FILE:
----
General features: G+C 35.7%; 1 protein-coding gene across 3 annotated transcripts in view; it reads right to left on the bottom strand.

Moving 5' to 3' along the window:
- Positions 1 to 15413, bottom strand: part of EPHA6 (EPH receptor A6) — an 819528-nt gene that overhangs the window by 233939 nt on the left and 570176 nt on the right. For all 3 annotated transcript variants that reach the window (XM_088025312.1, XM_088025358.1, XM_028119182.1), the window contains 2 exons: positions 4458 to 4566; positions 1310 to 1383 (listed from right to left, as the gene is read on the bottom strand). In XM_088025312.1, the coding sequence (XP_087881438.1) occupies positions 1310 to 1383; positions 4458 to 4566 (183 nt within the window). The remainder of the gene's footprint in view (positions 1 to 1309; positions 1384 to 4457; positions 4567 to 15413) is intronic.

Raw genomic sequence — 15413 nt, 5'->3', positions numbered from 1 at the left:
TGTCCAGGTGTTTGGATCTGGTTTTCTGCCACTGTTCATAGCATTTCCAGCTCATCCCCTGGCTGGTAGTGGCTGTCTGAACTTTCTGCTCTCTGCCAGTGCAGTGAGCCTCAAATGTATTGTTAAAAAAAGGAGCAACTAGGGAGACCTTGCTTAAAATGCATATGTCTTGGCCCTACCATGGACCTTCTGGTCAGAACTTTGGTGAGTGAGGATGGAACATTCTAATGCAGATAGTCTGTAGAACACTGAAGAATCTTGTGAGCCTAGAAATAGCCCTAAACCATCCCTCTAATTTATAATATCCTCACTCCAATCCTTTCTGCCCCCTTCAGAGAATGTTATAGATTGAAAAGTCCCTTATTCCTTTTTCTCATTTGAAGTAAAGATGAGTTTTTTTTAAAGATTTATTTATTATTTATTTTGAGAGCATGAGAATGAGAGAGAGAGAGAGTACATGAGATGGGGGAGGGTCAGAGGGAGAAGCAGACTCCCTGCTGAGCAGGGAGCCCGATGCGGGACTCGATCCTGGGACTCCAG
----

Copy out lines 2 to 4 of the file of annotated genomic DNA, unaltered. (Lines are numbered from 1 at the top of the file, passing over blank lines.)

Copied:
Moving 5' to 3' along the window:
- Positions 1 to 15413, bottom strand: part of EPHA6 (EPH receptor A6) — an 819528-nt gene that overhangs the window by 233939 nt on the left and 570176 nt on the right. For all 3 annotated transcript variants that reach the window (XM_088025312.1, XM_088025358.1, XM_028119182.1), the window contains 2 exons: positions 4458 to 4566; positions 1310 to 1383 (listed from right to left, as the gene is read on the bottom strand). In XM_088025312.1, the coding sequence (XP_087881438.1) occupies positions 1310 to 1383; positions 4458 to 4566 (183 nt within the window). The remainder of the gene's footprint in view (positions 1 to 1309; positions 1384 to 4457; positions 4567 to 15413) is intronic.

Raw genomic sequence — 15413 nt, 5'->3', positions numbered from 1 at the left: